Replacing mountains of code doesn’t have to take forever

Nearly every agency technology modernizing effort runs into the same hill: How to replace legacy code. Now the Defense Advanced Research Projects Agency has lau...

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Nearly every agency technology modernizing effort runs into the same hill: How to replace legacy code. Often code written decades ago in obsolete languages. Now the Defense Advanced Research Projects Agency, DARPA, has launched a project to discover ways to replace this code incrementally but steadily. With the details, the program manager in DARPA’s Information Innovation Office, Dr. Sergey Bratus, joined Federal Drive with Tom Temin.

Interview transcript:

Tom Temin: Dr. Bratus, good to have you on.

Dr. Sergey Bratus: Thank you. Great to be here.

Tom Temin: And let’s start with what it is that you see as the methodology because what I’ve heard over the years is either just recode everything, start over, or somehow translate the code into new code, which makes it blossom into many, many more lines of code. And it just seems like this stuff persists no matter what people try to do. So what is the new methodology?

Dr. Sergey Bratus: First and foremost, the size of software is bound to grow. We want to automate more and more complex behaviors, and so that means more software. Now, the second point is that the replacing software is not so easy at all. Imagine a large system, imagine a system of many components that continually talk to each other. Now, how do you replace the entirety of that, without stopping some systems in our infrastructure, such as the power grid, you can never hope to stop completely. You can only replace it piecemeal, and with very small pieces, but therein lies the problem. When you’re replacing code in a component, your concern is not only about that particular component and what it does, but also about how it interoperate with the rest of the system. So it’s not just the million lines of code, or maybe several lines of code within that million lines. If you want to update it’s also all the other millions of lines and all the other components that you need to somehow account for interactions, and this is really the challenge.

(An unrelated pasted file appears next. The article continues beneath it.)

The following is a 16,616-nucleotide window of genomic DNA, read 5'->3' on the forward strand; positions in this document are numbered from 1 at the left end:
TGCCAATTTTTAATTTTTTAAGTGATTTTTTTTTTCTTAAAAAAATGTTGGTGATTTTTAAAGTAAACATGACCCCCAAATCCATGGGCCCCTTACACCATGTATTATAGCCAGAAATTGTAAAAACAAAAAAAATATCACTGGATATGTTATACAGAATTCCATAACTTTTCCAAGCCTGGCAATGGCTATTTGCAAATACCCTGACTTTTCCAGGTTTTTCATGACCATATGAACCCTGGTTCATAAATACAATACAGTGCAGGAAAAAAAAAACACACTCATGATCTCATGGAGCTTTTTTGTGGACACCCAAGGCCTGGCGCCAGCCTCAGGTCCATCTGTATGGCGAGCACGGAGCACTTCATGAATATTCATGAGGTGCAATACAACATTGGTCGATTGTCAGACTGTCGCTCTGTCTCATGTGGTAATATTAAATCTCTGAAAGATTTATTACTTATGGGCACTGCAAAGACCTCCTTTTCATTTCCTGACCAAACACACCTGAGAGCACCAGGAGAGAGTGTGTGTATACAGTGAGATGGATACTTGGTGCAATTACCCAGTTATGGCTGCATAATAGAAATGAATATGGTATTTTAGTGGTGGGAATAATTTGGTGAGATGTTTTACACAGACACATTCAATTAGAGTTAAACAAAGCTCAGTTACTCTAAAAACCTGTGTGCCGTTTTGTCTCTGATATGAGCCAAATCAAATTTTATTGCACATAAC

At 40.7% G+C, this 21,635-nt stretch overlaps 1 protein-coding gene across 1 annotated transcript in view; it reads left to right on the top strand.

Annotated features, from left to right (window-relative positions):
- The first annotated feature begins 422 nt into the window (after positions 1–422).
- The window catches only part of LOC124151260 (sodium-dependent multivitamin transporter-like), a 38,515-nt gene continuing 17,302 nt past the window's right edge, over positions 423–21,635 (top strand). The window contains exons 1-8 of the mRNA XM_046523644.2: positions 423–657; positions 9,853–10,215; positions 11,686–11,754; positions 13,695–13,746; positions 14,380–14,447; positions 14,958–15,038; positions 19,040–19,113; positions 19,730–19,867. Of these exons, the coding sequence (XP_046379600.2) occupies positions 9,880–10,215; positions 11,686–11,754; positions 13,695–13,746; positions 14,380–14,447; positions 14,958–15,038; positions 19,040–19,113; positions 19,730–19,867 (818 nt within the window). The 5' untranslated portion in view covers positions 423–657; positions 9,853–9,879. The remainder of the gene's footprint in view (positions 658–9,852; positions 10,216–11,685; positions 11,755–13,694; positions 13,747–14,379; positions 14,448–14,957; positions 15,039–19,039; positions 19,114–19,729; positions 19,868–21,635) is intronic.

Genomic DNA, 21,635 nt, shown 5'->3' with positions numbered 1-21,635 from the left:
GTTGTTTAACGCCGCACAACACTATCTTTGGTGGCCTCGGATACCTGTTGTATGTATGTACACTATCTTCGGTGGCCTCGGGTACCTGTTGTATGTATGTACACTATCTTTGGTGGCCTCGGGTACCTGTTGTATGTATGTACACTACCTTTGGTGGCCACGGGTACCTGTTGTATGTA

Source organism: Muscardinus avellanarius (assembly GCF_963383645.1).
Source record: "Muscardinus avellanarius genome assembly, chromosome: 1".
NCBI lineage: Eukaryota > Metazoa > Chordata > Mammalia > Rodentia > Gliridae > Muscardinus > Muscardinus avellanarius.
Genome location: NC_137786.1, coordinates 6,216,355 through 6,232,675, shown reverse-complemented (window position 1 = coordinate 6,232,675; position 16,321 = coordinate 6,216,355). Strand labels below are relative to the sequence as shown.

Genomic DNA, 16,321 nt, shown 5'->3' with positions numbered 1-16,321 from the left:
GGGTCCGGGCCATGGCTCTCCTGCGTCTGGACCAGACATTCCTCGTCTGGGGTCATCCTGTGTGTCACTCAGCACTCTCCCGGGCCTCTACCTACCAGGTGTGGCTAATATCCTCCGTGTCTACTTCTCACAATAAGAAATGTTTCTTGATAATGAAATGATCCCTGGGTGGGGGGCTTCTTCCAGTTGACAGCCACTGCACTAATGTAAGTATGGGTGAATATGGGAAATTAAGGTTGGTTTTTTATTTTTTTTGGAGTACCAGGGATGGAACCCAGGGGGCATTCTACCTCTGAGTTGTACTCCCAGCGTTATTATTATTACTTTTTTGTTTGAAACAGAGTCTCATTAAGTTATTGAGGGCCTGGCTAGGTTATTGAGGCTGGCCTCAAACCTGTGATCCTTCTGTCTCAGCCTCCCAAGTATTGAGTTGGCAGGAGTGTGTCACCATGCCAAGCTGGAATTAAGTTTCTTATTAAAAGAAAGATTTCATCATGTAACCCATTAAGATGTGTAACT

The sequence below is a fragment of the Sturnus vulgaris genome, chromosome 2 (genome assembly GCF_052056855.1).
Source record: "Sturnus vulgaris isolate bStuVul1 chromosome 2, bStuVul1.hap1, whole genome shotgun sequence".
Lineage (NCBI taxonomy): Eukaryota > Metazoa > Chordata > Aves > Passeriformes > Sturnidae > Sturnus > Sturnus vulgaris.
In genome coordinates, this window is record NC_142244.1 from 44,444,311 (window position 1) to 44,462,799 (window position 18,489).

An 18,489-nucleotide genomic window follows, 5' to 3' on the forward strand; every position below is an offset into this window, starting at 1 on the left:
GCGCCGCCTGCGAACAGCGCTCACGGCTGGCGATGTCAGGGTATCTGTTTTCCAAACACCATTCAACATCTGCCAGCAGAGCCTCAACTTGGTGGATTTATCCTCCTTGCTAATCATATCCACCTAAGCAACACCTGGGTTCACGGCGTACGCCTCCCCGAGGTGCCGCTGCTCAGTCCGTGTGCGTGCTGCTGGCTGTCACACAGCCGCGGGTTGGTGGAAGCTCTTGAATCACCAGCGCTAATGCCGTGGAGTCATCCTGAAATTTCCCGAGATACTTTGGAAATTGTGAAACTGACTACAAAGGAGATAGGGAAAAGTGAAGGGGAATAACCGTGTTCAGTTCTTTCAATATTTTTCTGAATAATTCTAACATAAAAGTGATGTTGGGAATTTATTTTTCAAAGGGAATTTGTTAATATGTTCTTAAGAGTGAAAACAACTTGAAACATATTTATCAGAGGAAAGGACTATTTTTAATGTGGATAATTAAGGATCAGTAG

Tom Temin: You’ve got a program called V-SPELLS, which stands for verified security and performance enhancement of large legacy software. And what would that do if you get this to operate?

Dr. Sergey Bratus: It addresses some of the missing capabilities that we must address in order to be able to place software incrementally. I mentioned understanding or the need to understand the interactions of a component with other components. But with a large code base, your very first question is, what are the components? How do you identify them? Sometimes it’s not actually an easy task to understand what the modulus structure of the system is. Sometimes you want to replace just one particular part of it. Sometimes you want to move or that particular part of it to new hardware and take advantage of the better or faster or more secure hardware. And that’s another challenge. Finally, it’s always a risk when you’re replacing software, when you’re editing software. The software that you have running on an infrastructure system has been tested in its entirety. Now, you make any small change, how do you assure that the small change doesn’t break the entire thing. Uou need automated support for understanding of the software that you have and its behaviors. And you want to protect the human making the changes from the typical errors that humans do when they program. It’s easy to, in fact, just look at the line of code, believe it does what you mean it to do and not see that it’s doing something completely different. Automation is needed to address all of these challenges. And V-SPELLS aims to provide the automatic analysis tools to help all of these.

Tom Temin: So how will you get V-SPELLS to work? Are you looking for industry help? Tell us the nature of this program that you have going.

Dr. Sergey Bratus: This is a combination of fundamental research. There are hard fundamental research questions waiting to be addressed here. But it needs to work for the industry because software is mostly written in industry. So yes, we’re looking for industry involvement and industry connection with some of the fundamental research, promising fundamental research that is happening in these software areas.

Tom Temin: So if I’m the IRS and I’ve got my however many millions of lines assembly code that I’ve been trying for 30 years to replace and can’t, I’m gonna have to probably wait a little longer before V-SPELLS gives me the operational tool I need?